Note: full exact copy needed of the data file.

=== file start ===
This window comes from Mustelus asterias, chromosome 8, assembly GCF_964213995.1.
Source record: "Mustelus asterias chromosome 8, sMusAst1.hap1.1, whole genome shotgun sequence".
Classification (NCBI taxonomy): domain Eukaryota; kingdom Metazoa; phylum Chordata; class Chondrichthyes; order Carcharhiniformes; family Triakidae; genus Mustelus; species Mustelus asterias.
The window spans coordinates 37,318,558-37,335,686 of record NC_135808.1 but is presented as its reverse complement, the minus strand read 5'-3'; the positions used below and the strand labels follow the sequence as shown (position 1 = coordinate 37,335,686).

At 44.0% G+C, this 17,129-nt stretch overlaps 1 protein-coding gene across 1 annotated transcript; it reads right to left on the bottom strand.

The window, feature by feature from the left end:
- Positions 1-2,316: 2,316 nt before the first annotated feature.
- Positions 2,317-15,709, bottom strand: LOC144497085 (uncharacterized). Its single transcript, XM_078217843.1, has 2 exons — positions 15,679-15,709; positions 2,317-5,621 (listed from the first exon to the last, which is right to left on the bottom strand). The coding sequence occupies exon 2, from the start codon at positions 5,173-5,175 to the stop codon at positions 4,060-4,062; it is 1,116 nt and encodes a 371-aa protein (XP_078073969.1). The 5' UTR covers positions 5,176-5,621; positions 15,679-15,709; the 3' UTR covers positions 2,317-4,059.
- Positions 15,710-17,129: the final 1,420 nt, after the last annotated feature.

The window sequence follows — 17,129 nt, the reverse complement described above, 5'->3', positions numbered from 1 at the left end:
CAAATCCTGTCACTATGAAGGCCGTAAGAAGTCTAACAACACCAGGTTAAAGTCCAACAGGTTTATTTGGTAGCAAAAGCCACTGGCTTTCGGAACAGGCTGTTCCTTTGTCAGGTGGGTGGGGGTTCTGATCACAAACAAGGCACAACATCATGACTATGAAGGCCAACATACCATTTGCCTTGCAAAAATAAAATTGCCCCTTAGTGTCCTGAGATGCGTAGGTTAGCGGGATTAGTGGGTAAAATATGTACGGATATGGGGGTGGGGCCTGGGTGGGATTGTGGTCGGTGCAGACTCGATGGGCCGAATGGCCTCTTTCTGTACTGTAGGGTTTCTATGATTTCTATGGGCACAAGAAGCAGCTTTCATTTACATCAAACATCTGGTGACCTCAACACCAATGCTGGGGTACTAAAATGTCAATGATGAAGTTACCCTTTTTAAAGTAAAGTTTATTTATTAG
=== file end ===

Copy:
This window comes from Mustelus asterias, chromosome 8, assembly GCF_964213995.1.
Source record: "Mustelus asterias chromosome 8, sMusAst1.hap1.1, whole genome shotgun sequence".
Classification (NCBI taxonomy): domain Eukaryota; kingdom Metazoa; phylum Chordata; class Chondrichthyes; order Carcharhiniformes; family Triakidae; genus Mustelus; species Mustelus asterias.
The window spans coordinates 37,318,558-37,335,686 of record NC_135808.1 but is presented as its reverse complement, the minus strand read 5'-3'; the positions used below and the strand labels follow the sequence as shown (position 1 = coordinate 37,335,686).

At 44.0% G+C, this 17,129-nt stretch overlaps 1 protein-coding gene across 1 annotated transcript; it reads right to left on the bottom strand.

The window, feature by feature from the left end:
- Positions 1-2,316: 2,316 nt before the first annotated feature.
- Positions 2,317-15,709, bottom strand: LOC144497085 (uncharacterized). Its single transcript, XM_078217843.1, has 2 exons — positions 15,679-15,709; positions 2,317-5,621 (listed from the first exon to the last, which is right to left on the bottom strand). The coding sequence occupies exon 2, from the start codon at positions 5,173-5,175 to the stop codon at positions 4,060-4,062; it is 1,116 nt and encodes a 371-aa protein (XP_078073969.1). The 5' UTR covers positions 5,176-5,621; positions 15,679-15,709; the 3' UTR covers positions 2,317-4,059.
- Positions 15,710-17,129: the final 1,420 nt, after the last annotated feature.

The window sequence follows — 17,129 nt, the reverse complement described above, 5'->3', positions numbered from 1 at the left end:
CAAATCCTGTCACTATGAAGGCCGTAAGAAGTCTAACAACACCAGGTTAAAGTCCAACAGGTTTATTTGGTAGCAAAAGCCACTGGCTTTCGGAACAGGCTGTTCCTTTGTCAGGTGGGTGGGGGTTCTGATCACAAACAAGGCACAACATCATGACTATGAAGGCCAACATACCATTTGCCTTGCAAAAATAAAATTGCCCCTTAGTGTCCTGAGATGCGTAGGTTAGCGGGATTAGTGGGTAAAATATGTACGGATATGGGGGTGGGGCCTGGGTGGGATTGTGGTCGGTGCAGACTCGATGGGCCGAATGGCCTCTTTCTGTACTGTAGGGTTTCTATGATTTCTATGGGCACAAGAAGCAGCTTTCATTTACATCAAACATCTGGTGACCTCAACACCAATGCTGGGGTACTAAAATGTCAATGATGAAGTTACCCTTTTTAAAGTAAAGTTTATTTATTAG